Apr. 26th, 2016



I’ve just this morning heard Alain de Botton talking to Chris Evans about his new book, which is out on the 28th. He repeated his assertion, which occurs several times in the book, that ‘We are all a bit mad’ and that in relationships we have to accept each others’ particular form of madness. When asked by Chris why he’d chosen to write a novel rather than just a list of thoughts about love and marriage he was rather vague. I think he just wanted to write a novel. I’d already written my review and here it is.

*Pause while I regain my internet connection. Grr.*

This is a strange book: part romantic novel rather on the lines of One Day, part marriage guidance manual.

It tells the story of the romance and marriage of Rabih and Kirsten, described as if by an impartial observer, rather like someone from Mass Observation. Events take place and as each milestone in the characters’ lives is reached a passage of analysis follows, in which the omniscient author explains why this is happening. The philosophical sections are written as though the thoughts expressed are universal truths. What do people expect from love and marriage? That it be lasting, totally monogamous and will provide the security previously known only in childhood, when parents were almost mind readers, able to interpret needs and fulfil them with correct actions and reassurance. Unconditional love, in fact. A tall order and unrealistic.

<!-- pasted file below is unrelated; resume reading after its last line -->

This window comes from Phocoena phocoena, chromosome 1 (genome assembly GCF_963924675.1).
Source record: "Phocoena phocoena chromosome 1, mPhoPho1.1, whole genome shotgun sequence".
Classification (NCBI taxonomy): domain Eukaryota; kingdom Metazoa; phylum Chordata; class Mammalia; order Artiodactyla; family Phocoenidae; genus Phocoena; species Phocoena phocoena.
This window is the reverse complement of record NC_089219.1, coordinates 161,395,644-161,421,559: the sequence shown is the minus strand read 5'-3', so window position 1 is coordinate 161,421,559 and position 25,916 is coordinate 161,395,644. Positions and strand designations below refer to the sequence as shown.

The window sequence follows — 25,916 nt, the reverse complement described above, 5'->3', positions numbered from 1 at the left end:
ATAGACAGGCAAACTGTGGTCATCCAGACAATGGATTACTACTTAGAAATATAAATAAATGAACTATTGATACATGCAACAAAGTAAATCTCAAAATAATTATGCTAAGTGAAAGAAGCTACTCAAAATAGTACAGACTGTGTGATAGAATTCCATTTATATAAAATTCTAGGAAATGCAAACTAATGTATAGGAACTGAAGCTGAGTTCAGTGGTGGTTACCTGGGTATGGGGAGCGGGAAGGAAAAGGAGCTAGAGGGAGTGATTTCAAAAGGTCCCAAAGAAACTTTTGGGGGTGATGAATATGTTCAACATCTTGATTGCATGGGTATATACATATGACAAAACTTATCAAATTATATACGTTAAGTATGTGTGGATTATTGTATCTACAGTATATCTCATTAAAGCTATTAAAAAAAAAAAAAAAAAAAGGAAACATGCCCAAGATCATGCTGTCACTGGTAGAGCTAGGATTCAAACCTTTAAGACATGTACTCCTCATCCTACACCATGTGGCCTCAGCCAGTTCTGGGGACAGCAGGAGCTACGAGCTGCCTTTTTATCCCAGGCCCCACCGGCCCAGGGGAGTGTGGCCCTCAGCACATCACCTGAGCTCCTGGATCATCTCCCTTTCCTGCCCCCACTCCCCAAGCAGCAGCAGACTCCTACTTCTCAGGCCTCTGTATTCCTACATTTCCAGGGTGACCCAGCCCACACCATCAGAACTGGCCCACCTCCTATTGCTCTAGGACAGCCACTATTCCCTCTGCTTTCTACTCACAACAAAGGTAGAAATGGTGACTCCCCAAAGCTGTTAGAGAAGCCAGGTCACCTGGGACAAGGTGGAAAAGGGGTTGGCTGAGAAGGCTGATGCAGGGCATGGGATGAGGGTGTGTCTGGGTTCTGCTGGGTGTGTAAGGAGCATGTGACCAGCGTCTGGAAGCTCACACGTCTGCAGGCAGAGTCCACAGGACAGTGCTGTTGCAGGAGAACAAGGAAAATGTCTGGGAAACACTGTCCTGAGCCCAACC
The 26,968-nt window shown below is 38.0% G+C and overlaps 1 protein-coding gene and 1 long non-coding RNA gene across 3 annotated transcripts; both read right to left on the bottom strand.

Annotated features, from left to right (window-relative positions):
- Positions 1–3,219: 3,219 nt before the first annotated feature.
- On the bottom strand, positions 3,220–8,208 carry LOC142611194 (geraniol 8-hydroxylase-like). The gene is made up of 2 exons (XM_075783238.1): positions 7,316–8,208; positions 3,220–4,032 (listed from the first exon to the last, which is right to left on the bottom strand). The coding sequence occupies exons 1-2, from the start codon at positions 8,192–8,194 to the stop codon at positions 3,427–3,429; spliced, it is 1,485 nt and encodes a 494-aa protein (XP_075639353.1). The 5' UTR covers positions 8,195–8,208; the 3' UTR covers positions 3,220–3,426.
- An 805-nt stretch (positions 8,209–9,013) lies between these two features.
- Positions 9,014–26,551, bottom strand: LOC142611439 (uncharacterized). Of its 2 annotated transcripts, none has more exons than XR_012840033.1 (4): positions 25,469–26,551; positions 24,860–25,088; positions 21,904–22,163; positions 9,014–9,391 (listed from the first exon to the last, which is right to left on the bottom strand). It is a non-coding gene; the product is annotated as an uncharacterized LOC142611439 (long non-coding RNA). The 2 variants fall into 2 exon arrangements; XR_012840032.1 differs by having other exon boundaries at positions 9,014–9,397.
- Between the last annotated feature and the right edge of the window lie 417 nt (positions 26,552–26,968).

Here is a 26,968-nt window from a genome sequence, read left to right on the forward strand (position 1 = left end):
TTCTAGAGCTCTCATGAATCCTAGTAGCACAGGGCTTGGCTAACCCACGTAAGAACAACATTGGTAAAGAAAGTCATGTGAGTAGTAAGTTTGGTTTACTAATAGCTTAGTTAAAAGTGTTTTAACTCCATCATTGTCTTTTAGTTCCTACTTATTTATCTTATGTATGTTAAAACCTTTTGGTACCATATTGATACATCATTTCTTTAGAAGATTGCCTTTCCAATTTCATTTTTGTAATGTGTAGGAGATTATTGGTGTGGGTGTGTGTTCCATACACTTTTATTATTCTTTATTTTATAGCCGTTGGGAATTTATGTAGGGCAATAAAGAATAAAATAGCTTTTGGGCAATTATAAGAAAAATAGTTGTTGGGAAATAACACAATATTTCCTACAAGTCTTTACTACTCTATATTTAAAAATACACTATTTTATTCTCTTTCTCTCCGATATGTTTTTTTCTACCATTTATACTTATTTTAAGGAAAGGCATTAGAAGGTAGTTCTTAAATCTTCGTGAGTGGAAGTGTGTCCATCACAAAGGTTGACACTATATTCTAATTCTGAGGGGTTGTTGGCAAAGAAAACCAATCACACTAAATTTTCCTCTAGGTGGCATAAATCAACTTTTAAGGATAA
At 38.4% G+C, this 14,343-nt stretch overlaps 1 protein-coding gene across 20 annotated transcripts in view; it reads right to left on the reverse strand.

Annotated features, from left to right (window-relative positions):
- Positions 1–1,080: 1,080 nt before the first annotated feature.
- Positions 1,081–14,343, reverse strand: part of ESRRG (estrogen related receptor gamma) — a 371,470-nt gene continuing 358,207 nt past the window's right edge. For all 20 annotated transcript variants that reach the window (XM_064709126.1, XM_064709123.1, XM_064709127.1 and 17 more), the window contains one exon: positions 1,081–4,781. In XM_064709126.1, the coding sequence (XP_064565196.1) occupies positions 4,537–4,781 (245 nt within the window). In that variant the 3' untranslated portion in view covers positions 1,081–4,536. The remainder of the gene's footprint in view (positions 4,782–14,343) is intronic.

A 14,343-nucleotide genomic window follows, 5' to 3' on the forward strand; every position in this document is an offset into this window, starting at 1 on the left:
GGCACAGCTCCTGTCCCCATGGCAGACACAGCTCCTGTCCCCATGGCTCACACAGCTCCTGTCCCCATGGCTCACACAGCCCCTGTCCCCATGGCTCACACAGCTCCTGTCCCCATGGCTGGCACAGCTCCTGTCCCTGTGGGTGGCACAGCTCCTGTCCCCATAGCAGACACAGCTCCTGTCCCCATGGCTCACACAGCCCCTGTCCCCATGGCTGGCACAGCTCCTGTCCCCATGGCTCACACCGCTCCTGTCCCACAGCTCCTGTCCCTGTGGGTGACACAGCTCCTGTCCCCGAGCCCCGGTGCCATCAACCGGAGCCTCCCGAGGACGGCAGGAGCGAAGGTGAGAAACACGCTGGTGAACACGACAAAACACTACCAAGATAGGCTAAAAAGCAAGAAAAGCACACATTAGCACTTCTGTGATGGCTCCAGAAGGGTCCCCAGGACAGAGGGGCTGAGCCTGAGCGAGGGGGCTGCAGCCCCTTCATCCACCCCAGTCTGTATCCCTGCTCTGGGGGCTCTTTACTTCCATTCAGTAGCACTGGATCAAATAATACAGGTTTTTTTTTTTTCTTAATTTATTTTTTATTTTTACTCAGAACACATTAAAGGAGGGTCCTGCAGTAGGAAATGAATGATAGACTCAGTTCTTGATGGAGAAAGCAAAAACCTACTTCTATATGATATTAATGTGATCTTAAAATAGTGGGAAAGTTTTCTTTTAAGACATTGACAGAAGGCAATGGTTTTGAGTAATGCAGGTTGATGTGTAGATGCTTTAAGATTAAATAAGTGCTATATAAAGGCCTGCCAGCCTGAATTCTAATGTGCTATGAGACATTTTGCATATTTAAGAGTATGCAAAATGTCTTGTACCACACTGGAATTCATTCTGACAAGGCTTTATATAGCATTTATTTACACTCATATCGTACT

Here’s an example of the authorial comments which punctuate the book:
‘Were Rabih and Kirsten able to read about themselves as characters in a novel, they might – if the author had even a little talent – experience a brief but helpful burst of pity at their not at all unworthy plight, and thereby perhaps learn to dissolve some of the tension that arises on those evenings when, once the children are in bed, the apparently demoralizing and yet in truth deeply grand and significant topic of the ironing comes up.’

Although I found all this slightly odd, I did read this well written book very quickly and enjoyed it.
I read it courtesy of NetGalley.

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